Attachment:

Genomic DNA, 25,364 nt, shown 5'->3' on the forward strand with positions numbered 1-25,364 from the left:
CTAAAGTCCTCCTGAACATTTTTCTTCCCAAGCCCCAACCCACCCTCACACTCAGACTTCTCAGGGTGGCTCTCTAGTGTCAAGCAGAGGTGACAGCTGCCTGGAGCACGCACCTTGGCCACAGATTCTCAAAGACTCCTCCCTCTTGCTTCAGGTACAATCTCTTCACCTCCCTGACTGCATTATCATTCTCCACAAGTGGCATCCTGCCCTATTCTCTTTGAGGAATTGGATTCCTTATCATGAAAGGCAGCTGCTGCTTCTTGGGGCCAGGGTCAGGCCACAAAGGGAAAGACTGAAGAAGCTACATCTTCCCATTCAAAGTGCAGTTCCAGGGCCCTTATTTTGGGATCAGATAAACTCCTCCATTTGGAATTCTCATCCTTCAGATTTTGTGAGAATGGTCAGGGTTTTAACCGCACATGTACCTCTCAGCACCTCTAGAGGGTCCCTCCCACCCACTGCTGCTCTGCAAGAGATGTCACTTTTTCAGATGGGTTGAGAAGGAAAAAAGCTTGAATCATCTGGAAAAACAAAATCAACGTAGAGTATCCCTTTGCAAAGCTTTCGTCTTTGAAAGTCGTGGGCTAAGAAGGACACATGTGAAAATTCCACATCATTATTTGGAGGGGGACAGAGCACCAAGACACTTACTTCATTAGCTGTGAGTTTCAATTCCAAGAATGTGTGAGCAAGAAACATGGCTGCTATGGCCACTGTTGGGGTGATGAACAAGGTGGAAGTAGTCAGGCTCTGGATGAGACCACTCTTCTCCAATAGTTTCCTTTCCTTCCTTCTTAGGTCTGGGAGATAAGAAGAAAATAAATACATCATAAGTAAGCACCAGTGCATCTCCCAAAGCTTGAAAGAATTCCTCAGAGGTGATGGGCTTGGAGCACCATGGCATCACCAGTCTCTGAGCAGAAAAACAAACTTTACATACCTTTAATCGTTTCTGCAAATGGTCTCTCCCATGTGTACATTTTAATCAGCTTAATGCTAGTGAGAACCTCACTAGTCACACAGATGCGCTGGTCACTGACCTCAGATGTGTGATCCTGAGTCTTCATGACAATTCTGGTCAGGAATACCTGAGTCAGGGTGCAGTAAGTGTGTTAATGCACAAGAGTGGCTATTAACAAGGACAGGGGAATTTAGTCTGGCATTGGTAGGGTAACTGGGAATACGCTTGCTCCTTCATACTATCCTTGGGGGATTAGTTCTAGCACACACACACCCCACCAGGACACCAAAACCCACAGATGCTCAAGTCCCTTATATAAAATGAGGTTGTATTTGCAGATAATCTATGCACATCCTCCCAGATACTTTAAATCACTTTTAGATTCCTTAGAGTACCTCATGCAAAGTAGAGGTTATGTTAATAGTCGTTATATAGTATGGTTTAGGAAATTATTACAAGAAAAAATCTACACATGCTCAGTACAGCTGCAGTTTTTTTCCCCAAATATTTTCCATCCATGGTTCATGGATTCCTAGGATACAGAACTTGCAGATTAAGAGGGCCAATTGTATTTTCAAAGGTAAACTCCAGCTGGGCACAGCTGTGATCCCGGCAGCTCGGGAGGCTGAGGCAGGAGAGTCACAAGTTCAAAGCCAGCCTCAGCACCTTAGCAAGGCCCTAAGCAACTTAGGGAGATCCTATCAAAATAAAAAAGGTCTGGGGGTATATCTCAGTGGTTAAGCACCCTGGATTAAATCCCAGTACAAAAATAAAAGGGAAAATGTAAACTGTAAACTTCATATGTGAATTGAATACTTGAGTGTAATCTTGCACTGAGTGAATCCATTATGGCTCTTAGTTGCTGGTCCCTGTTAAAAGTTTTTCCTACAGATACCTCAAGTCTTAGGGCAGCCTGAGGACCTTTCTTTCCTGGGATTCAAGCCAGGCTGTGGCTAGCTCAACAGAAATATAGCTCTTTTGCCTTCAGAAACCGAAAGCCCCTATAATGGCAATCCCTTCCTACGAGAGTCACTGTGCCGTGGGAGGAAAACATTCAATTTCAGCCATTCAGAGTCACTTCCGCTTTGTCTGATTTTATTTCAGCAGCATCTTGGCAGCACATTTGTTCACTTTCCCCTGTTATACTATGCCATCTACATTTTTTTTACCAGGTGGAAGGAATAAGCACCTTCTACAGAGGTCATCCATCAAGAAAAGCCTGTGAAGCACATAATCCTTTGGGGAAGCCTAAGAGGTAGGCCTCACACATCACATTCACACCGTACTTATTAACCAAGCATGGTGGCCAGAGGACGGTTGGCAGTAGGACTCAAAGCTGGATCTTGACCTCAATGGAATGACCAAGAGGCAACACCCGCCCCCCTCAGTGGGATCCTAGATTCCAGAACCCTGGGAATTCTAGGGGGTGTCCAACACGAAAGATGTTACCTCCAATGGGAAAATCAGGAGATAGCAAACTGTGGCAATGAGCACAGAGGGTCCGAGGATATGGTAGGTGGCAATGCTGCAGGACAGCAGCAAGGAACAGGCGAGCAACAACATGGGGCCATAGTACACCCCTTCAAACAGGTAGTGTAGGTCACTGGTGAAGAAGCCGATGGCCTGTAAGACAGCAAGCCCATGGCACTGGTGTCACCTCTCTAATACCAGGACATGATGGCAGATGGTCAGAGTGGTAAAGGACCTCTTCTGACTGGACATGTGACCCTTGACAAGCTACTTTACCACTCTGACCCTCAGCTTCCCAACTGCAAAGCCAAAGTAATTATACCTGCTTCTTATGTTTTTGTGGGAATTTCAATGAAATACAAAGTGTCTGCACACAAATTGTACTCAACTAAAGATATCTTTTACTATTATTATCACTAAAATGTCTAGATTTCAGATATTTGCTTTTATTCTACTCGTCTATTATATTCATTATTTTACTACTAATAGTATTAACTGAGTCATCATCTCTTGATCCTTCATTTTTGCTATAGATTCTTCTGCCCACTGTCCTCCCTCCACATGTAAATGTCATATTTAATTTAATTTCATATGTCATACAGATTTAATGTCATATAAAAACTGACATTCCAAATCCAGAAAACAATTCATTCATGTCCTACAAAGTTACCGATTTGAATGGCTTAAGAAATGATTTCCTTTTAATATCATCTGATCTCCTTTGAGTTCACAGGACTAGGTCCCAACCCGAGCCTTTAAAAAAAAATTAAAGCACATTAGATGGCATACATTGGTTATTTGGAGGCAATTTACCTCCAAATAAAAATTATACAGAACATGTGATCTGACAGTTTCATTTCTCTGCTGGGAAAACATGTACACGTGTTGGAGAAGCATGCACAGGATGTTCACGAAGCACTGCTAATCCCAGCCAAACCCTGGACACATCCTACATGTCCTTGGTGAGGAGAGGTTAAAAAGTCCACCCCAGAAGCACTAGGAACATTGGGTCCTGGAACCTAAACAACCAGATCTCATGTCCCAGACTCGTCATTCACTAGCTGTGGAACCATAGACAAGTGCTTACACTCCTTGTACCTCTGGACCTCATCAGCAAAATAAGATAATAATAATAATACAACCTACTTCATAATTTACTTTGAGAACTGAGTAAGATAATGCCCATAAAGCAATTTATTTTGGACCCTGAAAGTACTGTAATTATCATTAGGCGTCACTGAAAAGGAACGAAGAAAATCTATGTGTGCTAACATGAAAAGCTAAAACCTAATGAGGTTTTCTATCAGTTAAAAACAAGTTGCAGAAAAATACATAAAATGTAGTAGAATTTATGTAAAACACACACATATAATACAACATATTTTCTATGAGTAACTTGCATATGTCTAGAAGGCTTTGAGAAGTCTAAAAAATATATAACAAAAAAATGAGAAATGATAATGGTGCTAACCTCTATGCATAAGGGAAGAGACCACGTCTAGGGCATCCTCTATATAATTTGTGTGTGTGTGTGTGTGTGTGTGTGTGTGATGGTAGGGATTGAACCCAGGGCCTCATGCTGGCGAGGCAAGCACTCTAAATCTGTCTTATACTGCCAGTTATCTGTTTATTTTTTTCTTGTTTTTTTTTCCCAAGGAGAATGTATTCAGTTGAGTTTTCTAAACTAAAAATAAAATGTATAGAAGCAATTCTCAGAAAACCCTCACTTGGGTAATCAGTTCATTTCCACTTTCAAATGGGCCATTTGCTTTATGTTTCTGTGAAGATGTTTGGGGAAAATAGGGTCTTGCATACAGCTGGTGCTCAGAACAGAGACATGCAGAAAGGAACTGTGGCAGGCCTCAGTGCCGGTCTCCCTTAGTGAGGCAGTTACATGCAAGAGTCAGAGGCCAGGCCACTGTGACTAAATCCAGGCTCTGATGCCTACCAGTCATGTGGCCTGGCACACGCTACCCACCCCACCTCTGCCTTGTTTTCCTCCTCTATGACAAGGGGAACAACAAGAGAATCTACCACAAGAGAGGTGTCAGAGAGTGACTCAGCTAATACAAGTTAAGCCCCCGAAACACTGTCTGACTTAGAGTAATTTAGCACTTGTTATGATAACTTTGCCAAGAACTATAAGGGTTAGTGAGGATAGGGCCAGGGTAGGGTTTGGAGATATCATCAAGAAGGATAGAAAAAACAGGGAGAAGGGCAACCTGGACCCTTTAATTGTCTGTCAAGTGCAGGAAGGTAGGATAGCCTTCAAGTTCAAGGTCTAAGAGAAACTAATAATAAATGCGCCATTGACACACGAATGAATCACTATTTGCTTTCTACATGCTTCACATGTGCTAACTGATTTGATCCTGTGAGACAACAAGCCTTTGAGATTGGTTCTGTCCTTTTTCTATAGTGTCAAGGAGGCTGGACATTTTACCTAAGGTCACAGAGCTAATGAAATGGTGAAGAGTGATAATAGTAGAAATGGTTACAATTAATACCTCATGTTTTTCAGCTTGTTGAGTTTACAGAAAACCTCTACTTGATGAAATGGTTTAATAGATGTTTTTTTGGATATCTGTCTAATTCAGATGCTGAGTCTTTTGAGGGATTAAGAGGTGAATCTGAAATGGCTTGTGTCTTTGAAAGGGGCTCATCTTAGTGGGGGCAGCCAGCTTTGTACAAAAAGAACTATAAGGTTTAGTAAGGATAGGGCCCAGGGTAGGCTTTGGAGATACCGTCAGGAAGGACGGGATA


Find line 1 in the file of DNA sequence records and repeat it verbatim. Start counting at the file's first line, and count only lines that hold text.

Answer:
Genomic DNA, 25,364 nt, shown 5'->3' on the forward strand with positions numbered 1-25,364 from the left: